Note: The students may not find the information they need from "Glimpses of Indian Life" to fill in all the blanks. Discuss why this may be so. For example, perhaps the author only chose to highlight certain things from Lawson's journal, or the Indian people Lawson visited and wrote about chose not to give him certain information about their beliefs, religion, or other aspects of their lives. Therefore, the author who condensed Lawson's account did not have access to that information either. Also, do not single out or make an example of students in your classroom who are from minority ethnic groups. The attention can be embarrassing and hurtful. However, welcome what these students might freely offer to the study of other cultures.


As you analyze the chart, what do you notice about the ways cultures meet their basic needs? How do archaeologists and/or historians discover how people met basic human needs in the past?


Students turn in their activity sheets for evaluation.


Lesson 2.11: "Inference by Analogy."

Lesson 4.7: "North Carolina Place Names."


Braidwood, Robert J. 1967. Prehistoric Men. 7th ed. Glenview, Ill.: Scott Foresman.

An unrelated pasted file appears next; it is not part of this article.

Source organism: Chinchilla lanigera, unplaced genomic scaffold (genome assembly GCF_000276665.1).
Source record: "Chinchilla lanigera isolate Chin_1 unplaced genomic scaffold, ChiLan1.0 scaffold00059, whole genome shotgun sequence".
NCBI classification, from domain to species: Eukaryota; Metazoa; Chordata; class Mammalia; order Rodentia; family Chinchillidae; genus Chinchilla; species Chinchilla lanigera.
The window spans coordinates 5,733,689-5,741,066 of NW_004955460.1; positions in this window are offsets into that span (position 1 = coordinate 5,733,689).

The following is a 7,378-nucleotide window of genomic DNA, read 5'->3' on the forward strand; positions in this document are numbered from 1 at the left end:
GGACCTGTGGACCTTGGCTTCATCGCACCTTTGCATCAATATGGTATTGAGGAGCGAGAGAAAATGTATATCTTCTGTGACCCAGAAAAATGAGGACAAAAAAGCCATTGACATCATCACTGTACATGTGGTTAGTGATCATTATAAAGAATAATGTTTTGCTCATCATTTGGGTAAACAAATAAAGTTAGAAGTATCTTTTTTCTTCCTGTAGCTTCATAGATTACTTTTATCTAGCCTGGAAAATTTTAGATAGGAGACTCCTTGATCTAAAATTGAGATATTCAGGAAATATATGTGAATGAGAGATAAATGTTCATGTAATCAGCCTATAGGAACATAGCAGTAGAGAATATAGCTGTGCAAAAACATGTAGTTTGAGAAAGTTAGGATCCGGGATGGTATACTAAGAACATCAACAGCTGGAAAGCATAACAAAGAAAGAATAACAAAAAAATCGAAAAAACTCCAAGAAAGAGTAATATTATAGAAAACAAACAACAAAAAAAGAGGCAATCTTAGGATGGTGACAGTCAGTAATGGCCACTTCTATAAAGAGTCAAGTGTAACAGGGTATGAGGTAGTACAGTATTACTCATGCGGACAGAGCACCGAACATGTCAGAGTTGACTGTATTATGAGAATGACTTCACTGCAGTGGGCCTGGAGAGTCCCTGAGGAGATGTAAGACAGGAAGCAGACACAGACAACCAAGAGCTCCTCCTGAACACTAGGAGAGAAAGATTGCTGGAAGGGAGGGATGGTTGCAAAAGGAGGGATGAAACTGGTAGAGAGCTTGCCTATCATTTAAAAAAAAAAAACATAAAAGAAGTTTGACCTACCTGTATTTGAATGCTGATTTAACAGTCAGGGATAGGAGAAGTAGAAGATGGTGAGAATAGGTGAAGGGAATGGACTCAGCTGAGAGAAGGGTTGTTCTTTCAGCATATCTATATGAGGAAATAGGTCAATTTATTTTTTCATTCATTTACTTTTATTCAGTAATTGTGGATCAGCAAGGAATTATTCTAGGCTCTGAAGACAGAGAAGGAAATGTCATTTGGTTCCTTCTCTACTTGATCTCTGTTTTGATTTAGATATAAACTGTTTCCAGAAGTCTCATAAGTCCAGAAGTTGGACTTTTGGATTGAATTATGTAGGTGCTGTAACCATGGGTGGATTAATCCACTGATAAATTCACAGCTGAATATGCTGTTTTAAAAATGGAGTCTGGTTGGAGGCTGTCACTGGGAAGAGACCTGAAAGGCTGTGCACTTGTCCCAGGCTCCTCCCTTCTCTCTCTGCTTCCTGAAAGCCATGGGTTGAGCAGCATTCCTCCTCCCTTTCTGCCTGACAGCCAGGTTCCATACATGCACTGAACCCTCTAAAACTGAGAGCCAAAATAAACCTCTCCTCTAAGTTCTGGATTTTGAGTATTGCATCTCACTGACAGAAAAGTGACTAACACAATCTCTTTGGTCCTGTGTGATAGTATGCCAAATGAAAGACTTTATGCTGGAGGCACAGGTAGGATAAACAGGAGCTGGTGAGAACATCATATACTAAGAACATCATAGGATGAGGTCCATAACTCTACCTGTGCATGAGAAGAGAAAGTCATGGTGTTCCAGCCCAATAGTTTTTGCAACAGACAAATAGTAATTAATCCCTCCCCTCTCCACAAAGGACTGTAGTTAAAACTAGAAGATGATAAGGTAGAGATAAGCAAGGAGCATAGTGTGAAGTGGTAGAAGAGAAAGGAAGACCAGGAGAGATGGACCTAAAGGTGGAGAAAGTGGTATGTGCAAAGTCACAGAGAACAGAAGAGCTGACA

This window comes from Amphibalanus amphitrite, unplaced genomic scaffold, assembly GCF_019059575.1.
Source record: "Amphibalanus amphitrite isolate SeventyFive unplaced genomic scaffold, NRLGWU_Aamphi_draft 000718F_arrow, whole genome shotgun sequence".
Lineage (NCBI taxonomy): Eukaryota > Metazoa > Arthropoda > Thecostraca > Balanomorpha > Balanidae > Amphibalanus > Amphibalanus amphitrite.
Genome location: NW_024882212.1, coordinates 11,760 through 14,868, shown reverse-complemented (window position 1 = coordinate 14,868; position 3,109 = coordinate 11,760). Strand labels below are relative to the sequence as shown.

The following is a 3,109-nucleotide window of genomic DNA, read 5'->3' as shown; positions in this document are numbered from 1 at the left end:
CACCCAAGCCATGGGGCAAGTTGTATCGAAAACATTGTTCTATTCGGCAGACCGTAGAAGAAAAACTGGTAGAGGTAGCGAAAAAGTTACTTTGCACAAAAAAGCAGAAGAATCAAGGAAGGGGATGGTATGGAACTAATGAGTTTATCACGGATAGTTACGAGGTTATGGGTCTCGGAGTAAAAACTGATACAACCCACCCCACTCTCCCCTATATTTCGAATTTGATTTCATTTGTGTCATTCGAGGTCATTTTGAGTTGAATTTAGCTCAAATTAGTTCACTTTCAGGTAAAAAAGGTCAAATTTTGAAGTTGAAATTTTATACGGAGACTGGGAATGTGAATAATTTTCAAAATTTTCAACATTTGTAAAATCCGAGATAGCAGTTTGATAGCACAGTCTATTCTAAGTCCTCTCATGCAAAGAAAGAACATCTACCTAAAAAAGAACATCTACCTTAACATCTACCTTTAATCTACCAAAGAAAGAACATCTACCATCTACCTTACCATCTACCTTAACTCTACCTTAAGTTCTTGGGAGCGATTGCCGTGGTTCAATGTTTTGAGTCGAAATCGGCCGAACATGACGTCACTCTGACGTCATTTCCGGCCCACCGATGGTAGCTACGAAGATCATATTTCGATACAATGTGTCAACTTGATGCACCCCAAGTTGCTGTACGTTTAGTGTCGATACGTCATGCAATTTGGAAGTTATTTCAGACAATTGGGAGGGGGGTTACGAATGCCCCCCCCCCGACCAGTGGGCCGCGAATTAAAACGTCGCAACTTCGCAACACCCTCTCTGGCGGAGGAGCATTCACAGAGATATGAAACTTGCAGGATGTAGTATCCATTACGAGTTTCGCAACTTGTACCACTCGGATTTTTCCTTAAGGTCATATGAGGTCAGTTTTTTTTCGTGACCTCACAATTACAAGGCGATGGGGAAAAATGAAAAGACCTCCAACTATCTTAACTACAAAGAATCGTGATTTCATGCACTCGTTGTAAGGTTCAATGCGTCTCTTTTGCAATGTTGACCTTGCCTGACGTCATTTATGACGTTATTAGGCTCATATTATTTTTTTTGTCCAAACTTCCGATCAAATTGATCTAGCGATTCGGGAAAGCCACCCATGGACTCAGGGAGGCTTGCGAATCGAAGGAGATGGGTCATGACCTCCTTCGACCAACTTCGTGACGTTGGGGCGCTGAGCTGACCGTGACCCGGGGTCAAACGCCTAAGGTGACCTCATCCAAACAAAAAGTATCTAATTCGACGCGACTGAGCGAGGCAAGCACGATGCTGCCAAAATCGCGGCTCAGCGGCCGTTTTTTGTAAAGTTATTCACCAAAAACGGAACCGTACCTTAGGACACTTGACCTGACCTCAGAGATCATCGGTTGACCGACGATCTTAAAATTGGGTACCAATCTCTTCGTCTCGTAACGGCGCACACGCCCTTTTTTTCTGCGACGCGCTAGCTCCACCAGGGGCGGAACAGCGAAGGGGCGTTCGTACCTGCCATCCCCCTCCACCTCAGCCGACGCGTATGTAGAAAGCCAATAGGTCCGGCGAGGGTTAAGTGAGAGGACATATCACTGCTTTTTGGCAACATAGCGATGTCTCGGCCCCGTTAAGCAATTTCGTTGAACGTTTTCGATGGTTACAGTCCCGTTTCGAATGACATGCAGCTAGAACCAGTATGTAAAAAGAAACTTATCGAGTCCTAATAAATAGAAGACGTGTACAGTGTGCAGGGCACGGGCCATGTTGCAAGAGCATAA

Lawson, John. 1967 [orig. 1709]. A New Voyage to Carolina, edited by Hugh Talmage Lefler. Chapel Hill: University of North Carolina Press.

Smith, Shelley J., Jeanne M. Moe, Kelly A. Letts, and Danielle M. Paterson. 1993. Intrigue of the Past: A Teacher's Activity Guide for Fourth through Seventh Grades. Washington, D.C.: Bureau of Land Management, U.S. Department of the Interior. [This lesson is adapted from "Culture Everywhere" on pp. 11-13, courtesy of the Bureau of Land Management.]

Ward, H. Trawick, and R. P. Stephen Davis, Jr. 1999. Time Before History: The Archaeology of North Carolina. Chapel Hill: University of North Carolina Press. [The image in this lesson's main heading is taken from Figure 7.14.]

Activity Sheets for Lesson 1.2

"Comparing Cultures." For the PDF version of this sheet, click here.

"Glimpses of Indian Life." For the PDF version of this sheet, click here.